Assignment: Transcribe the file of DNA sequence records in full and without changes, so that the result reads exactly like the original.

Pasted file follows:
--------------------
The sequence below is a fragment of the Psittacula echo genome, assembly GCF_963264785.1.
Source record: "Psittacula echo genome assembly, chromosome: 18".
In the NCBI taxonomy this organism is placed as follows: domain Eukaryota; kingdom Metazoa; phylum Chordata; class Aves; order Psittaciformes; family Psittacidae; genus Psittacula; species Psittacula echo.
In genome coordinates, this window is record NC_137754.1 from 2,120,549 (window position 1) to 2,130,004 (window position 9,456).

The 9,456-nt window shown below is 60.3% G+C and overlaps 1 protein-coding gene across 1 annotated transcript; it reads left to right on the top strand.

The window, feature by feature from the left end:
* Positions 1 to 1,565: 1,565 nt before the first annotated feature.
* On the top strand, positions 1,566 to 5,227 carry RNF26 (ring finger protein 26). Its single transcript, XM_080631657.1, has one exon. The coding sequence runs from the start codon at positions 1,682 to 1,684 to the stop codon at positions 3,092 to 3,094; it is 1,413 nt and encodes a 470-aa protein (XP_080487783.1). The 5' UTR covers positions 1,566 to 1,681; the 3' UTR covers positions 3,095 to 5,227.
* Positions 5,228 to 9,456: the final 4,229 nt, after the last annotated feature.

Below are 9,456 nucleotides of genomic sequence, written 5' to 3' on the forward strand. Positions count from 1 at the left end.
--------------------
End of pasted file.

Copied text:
The sequence below is a fragment of the Psittacula echo genome, assembly GCF_963264785.1.
Source record: "Psittacula echo genome assembly, chromosome: 18".
In the NCBI taxonomy this organism is placed as follows: domain Eukaryota; kingdom Metazoa; phylum Chordata; class Aves; order Psittaciformes; family Psittacidae; genus Psittacula; species Psittacula echo.
In genome coordinates, this window is record NC_137754.1 from 2,120,549 (window position 1) to 2,130,004 (window position 9,456).

The 9,456-nt window shown below is 60.3% G+C and overlaps 1 protein-coding gene across 1 annotated transcript; it reads left to right on the top strand.

The window, feature by feature from the left end:
* Positions 1 to 1,565: 1,565 nt before the first annotated feature.
* On the top strand, positions 1,566 to 5,227 carry RNF26 (ring finger protein 26). Its single transcript, XM_080631657.1, has one exon. The coding sequence runs from the start codon at positions 1,682 to 1,684 to the stop codon at positions 3,092 to 3,094; it is 1,413 nt and encodes a 470-aa protein (XP_080487783.1). The 5' UTR covers positions 1,566 to 1,681; the 3' UTR covers positions 3,095 to 5,227.
* Positions 5,228 to 9,456: the final 4,229 nt, after the last annotated feature.

Below are 9,456 nucleotides of genomic sequence, written 5' to 3' on the forward strand. Positions count from 1 at the left end.